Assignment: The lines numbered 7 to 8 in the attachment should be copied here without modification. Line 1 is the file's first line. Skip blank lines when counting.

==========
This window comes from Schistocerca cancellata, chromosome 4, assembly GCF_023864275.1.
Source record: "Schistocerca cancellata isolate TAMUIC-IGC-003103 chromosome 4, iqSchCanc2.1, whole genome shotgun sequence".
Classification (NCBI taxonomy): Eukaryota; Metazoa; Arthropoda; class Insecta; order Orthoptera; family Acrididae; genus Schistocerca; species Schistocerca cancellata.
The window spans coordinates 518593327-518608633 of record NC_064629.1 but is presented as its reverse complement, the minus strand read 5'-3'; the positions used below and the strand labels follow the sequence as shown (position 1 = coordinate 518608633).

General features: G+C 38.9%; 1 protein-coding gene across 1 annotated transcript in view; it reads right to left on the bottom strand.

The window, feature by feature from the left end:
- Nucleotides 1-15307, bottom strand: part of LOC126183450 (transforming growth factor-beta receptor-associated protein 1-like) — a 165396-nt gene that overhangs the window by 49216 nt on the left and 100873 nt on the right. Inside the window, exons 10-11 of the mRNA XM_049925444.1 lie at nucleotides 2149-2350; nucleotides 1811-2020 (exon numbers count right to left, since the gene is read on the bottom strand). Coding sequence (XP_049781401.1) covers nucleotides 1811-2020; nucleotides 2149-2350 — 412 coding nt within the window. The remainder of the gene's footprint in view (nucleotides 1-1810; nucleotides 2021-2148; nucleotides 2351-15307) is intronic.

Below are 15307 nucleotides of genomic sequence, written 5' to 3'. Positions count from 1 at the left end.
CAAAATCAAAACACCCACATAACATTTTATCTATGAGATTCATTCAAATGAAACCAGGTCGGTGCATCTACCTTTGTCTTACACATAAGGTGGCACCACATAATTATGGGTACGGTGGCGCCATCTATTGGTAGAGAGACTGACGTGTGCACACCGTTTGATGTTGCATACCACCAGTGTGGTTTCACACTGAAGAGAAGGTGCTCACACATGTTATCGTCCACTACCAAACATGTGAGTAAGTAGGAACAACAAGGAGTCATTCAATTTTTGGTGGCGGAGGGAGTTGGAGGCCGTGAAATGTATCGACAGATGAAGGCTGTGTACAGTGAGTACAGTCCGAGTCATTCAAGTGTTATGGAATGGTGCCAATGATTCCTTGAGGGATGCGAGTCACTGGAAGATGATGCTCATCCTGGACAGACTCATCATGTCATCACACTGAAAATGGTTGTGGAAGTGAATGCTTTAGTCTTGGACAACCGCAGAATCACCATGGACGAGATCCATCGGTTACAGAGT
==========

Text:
- Nucleotides 1-15307, bottom strand: part of LOC126183450 (transforming growth factor-beta receptor-associated protein 1-like) — a 165396-nt gene that overhangs the window by 49216 nt on the left and 100873 nt on the right. Inside the window, exons 10-11 of the mRNA XM_049925444.1 lie at nucleotides 2149-2350; nucleotides 1811-2020 (exon numbers count right to left, since the gene is read on the bottom strand). Coding sequence (XP_049781401.1) covers nucleotides 1811-2020; nucleotides 2149-2350 — 412 coding nt within the window. The remainder of the gene's footprint in view (nucleotides 1-1810; nucleotides 2021-2148; nucleotides 2351-15307) is intronic.

Below are 15307 nucleotides of genomic sequence, written 5' to 3'. Positions count from 1 at the left end.